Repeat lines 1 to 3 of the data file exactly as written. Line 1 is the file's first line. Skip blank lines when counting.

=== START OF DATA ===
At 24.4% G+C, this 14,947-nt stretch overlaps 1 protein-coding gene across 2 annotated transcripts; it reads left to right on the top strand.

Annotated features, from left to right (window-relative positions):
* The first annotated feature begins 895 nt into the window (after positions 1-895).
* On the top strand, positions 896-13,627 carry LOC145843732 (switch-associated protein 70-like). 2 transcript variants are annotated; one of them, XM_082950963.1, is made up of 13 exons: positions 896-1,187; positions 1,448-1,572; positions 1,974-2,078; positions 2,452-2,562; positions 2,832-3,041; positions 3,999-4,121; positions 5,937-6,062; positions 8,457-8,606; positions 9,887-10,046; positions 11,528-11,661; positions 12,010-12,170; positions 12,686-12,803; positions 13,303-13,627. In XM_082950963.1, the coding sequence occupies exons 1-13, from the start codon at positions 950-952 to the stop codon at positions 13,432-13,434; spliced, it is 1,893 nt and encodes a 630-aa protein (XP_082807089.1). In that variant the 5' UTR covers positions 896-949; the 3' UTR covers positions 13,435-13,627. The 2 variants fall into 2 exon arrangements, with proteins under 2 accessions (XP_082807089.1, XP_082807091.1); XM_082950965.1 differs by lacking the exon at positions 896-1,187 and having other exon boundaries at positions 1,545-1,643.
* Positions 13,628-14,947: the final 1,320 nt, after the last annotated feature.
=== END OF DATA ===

At 24.4% G+C, this 14,947-nt stretch overlaps 1 protein-coding gene across 2 annotated transcripts; it reads left to right on the top strand.

Annotated features, from left to right (window-relative positions):
* The first annotated feature begins 895 nt into the window (after positions 1-895).